I still don't grasp the "source of the discrepancy". "the E got counted twice when we went C,D,E and then E,F,G, but only got counted once when we went C,D,E,F,G." — So what? How does this expound the discrepancy? All emboldings are mine.
The music theorists of the Middle Ages committed a fencepost error that’s too entrenched to dig up now. Consider the chord made of the notes C, E, and G (a C major triad). If music theory nomenclature for intervals made sense, the distance from C up to E plus the distance from E up to G would equal the distance from C up to G. And that’s true if you measure the intervals by counting upward steps. The problem comes when you describe intervals with what I suppose might be termed “ordinal nomenclature”: going from C to E is called going up by a third (because you count 1,2,3 when you play C,D,E) and going from E to G is called going up by a third for the same reason, but going from C to G is called going up by a fifth (because you count 1,2,3,4,5 as you play C,D,E,F,G).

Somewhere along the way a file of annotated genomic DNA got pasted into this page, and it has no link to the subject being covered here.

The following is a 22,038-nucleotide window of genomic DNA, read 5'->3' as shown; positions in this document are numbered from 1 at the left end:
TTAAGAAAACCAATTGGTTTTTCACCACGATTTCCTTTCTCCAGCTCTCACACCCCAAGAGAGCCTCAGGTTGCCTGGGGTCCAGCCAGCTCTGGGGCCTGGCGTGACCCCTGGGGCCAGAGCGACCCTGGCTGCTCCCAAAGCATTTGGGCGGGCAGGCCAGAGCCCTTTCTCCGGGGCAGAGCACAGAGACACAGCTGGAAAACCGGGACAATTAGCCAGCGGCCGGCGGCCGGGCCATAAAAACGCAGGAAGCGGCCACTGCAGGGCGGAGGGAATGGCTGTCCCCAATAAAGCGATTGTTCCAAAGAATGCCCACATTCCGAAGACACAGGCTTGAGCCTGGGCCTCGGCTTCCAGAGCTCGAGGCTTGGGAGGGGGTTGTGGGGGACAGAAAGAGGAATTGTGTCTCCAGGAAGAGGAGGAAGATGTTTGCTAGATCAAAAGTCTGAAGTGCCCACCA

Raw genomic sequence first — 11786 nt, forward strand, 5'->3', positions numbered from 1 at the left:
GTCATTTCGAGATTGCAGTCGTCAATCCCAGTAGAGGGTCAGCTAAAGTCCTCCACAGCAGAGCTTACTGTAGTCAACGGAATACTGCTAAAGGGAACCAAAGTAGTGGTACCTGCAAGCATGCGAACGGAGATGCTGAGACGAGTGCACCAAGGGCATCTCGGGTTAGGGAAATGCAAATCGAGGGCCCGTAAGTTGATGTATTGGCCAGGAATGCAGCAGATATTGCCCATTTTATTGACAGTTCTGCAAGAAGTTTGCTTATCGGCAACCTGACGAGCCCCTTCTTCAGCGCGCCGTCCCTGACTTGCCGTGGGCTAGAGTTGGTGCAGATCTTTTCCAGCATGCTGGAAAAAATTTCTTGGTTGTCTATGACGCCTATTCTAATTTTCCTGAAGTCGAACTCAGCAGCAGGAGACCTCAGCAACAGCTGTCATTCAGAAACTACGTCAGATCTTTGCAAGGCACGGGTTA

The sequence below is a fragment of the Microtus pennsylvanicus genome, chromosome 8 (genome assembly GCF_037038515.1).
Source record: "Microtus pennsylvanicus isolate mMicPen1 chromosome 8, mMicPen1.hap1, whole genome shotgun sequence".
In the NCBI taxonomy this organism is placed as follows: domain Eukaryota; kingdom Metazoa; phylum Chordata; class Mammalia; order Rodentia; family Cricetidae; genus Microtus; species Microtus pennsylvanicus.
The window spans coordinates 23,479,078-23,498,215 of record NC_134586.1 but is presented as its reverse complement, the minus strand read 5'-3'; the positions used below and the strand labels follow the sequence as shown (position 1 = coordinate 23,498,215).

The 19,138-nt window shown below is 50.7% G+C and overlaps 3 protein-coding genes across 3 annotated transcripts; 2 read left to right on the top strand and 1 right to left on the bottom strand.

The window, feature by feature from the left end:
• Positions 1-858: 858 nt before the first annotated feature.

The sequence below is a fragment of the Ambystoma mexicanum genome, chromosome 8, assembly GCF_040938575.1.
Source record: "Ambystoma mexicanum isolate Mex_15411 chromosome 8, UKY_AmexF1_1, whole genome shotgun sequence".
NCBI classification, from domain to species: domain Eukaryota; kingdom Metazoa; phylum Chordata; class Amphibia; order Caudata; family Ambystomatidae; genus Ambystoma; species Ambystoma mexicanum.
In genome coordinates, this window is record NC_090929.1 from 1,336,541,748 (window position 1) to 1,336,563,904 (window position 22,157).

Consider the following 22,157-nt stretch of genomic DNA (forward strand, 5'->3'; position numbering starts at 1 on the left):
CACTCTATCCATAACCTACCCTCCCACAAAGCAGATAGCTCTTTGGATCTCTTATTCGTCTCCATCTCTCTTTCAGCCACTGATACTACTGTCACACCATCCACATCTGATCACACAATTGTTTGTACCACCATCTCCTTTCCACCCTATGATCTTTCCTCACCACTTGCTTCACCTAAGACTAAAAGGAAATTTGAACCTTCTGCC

The source of the discrepancy should be clear: the E got counted twice when we went C,D,E and then E,F,G, but only got counted once when we went C,D,E,F,G. So in music theory, when you stack a third on top of a third, you get a fifth. We musicians are stuck with nomenclature that essentially makes us say “3+3=5” so many times that we eventually stop noticing we’re saying it. (Of course, saying “a third plus a third is a fifth” is confusing on a different level, since it sounds like “1/3 + 1/3 = 1/5”. But I digress.)